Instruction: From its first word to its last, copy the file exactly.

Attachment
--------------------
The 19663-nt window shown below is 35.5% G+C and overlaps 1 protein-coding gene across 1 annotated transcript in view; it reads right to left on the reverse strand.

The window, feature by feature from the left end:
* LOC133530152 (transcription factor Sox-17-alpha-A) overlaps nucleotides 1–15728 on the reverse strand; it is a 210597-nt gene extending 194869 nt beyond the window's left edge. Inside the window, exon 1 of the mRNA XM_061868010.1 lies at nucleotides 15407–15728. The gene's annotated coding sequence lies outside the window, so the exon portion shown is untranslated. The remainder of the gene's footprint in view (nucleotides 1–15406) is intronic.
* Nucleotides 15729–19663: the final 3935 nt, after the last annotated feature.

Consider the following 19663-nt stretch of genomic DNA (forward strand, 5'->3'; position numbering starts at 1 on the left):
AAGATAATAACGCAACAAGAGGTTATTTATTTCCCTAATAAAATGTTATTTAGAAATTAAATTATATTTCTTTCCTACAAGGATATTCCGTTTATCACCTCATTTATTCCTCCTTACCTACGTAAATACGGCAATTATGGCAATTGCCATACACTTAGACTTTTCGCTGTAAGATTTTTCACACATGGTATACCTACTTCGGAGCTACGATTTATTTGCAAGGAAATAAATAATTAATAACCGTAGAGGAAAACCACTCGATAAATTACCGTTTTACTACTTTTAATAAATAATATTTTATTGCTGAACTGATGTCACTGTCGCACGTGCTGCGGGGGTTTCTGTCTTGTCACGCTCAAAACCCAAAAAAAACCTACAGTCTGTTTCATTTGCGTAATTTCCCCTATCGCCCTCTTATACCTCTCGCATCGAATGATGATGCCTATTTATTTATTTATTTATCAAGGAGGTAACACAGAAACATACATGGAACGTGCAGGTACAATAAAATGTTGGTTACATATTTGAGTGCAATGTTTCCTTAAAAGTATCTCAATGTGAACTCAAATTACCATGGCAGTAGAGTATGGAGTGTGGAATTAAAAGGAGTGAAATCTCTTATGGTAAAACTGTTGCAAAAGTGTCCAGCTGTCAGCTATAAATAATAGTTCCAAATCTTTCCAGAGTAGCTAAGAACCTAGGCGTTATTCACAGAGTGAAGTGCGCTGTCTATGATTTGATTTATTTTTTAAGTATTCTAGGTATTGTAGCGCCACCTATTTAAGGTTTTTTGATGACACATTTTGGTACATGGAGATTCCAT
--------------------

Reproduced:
The 19663-nt window shown below is 35.5% G+C and overlaps 1 protein-coding gene across 1 annotated transcript in view; it reads right to left on the reverse strand.

The window, feature by feature from the left end:
* LOC133530152 (transcription factor Sox-17-alpha-A) overlaps nucleotides 1–15728 on the reverse strand; it is a 210597-nt gene extending 194869 nt beyond the window's left edge. Inside the window, exon 1 of the mRNA XM_061868010.1 lies at nucleotides 15407–15728. The gene's annotated coding sequence lies outside the window, so the exon portion shown is untranslated. The remainder of the gene's footprint in view (nucleotides 1–15406) is intronic.
* Nucleotides 15729–19663: the final 3935 nt, after the last annotated feature.

Consider the following 19663-nt stretch of genomic DNA (forward strand, 5'->3'; position numbering starts at 1 on the left):
AAGATAATAACGCAACAAGAGGTTATTTATTTCCCTAATAAAATGTTATTTAGAAATTAAATTATATTTCTTTCCTACAAGGATATTCCGTTTATCACCTCATTTATTCCTCCTTACCTACGTAAATACGGCAATTATGGCAATTGCCATACACTTAGACTTTTCGCTGTAAGATTTTTCACACATGGTATACCTACTTCGGAGCTACGATTTATTTGCAAGGAAATAAATAATTAATAACCGTAGAGGAAAACCACTCGATAAATTACCGTTTTACTACTTTTAATAAATAATATTTTATTGCTGAACTGATGTCACTGTCGCACGTGCTGCGGGGGTTTCTGTCTTGTCACGCTCAAAACCCAAAAAAAACCTACAGTCTGTTTCATTTGCGTAATTTCCCCTATCGCCCTCTTATACCTCTCGCATCGAATGATGATGCCTATTTATTTATTTATTTATCAAGGAGGTAACACAGAAACATACATGGAACGTGCAGGTACAATAAAATGTTGGTTACATATTTGAGTGCAATGTTTCCTTAAAAGTATCTCAATGTGAACTCAAATTACCATGGCAGTAGAGTATGGAGTGTGGAATTAAAAGGAGTGAAATCTCTTATGGTAAAACTGTTGCAAAAGTGTCCAGCTGTCAGCTATAAATAATAGTTCCAAATCTTTCCAGAGTAGCTAAGAACCTAGGCGTTATTCACAGAGTGAAGTGCGCTGTCTATGATTTGATTTATTTTTTAAGTATTCTAGGTATTGTAGCGCCACCTATTTAAGGTTTTTTGATGACACATTTTGGTACATGGAGATTCCAT